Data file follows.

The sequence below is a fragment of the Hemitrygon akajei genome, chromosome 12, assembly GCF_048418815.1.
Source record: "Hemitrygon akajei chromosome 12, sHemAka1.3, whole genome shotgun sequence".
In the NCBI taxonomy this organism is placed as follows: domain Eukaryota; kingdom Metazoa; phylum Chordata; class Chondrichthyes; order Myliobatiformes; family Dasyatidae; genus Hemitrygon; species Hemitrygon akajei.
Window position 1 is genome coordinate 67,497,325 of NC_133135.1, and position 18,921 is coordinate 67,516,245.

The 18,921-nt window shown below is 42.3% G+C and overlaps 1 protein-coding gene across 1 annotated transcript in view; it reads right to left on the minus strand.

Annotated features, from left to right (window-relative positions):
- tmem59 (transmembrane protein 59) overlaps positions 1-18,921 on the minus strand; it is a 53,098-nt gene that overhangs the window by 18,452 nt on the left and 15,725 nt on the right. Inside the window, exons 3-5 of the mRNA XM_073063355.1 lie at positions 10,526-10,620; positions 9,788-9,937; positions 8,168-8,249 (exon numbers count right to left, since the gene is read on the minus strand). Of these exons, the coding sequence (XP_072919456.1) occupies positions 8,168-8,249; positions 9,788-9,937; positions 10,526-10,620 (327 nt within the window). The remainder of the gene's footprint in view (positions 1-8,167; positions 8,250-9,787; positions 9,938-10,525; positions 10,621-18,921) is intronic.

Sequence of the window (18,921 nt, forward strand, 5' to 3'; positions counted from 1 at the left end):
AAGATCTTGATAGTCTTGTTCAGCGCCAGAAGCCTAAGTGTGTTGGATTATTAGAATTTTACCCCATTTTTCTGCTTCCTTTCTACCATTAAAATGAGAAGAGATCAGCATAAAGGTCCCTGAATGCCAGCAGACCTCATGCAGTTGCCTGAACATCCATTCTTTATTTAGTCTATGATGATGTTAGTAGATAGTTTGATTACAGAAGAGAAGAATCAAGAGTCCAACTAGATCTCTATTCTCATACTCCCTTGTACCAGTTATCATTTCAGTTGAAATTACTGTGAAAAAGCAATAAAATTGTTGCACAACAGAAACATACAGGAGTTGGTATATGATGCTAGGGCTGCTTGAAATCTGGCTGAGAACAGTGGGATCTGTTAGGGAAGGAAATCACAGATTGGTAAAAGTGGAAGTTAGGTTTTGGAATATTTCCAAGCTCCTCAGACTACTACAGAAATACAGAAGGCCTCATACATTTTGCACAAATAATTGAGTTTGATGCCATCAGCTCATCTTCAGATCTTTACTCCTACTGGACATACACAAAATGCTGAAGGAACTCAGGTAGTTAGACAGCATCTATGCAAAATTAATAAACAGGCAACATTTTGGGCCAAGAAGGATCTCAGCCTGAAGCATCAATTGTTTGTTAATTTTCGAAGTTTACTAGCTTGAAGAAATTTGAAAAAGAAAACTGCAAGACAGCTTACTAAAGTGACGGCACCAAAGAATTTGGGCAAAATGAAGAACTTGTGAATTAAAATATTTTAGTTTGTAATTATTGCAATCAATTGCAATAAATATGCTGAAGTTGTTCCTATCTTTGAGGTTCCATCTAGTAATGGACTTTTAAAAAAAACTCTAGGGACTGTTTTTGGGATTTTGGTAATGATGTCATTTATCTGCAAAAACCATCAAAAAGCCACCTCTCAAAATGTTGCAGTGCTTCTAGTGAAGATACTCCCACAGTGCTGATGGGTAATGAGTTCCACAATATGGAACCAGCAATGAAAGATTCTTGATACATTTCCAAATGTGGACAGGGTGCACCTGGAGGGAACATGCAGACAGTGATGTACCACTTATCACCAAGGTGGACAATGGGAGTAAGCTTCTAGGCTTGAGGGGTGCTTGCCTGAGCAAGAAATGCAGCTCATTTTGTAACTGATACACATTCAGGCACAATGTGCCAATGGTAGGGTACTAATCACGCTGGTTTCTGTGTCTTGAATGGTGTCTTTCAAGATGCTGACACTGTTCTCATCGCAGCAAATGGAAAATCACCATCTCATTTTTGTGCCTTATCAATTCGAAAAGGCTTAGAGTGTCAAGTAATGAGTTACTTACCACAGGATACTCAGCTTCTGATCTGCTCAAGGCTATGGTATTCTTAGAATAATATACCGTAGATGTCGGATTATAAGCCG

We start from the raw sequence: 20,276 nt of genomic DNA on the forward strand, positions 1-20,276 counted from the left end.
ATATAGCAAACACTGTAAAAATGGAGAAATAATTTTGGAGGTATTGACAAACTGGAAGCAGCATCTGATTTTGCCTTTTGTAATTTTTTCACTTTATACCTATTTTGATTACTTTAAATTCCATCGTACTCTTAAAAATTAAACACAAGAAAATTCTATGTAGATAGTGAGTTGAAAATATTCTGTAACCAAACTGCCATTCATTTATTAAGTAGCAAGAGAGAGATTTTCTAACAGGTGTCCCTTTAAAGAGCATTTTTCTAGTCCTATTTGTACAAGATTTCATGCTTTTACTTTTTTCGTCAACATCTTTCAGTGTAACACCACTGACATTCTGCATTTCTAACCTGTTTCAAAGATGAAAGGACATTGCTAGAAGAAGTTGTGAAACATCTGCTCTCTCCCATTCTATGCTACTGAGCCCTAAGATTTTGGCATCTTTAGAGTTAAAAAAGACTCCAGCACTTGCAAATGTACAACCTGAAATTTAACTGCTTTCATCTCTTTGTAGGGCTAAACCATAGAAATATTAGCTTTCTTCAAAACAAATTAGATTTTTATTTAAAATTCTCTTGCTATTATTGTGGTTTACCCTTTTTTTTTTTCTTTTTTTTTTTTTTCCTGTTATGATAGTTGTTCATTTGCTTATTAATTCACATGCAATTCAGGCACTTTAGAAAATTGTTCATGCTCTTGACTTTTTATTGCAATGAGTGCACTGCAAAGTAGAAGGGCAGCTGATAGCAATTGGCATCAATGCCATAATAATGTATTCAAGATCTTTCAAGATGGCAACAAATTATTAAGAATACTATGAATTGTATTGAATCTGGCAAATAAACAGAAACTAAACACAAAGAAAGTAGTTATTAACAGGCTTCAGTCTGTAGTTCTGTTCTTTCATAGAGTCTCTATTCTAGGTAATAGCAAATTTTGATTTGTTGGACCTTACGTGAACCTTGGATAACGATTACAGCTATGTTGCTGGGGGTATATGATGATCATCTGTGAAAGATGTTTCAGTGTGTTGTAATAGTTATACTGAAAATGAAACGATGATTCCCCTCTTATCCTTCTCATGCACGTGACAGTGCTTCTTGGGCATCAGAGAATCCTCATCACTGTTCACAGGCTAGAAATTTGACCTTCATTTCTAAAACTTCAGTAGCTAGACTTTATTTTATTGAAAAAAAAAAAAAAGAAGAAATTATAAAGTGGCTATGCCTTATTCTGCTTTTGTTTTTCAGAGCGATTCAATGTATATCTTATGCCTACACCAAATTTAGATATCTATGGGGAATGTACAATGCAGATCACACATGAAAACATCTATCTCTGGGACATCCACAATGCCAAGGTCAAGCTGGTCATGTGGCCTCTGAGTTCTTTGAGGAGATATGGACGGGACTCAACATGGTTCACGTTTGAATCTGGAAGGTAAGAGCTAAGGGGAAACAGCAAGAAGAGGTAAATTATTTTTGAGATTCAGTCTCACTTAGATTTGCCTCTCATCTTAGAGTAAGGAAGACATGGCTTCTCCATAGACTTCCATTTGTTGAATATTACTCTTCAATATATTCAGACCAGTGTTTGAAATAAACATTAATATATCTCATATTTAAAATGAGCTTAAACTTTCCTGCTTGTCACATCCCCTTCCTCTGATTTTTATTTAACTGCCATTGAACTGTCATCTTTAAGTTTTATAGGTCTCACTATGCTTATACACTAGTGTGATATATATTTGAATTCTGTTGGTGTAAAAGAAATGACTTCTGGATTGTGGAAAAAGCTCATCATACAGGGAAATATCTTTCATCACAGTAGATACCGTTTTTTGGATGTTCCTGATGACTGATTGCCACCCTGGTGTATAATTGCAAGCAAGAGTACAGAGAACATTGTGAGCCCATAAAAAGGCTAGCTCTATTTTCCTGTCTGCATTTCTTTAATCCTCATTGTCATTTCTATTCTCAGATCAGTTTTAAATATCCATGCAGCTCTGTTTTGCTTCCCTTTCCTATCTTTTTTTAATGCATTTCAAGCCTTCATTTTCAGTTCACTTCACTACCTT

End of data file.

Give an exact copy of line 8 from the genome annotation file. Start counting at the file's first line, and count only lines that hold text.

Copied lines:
Sequence of the window (18,921 nt, forward strand, 5' to 3'; positions counted from 1 at the left end):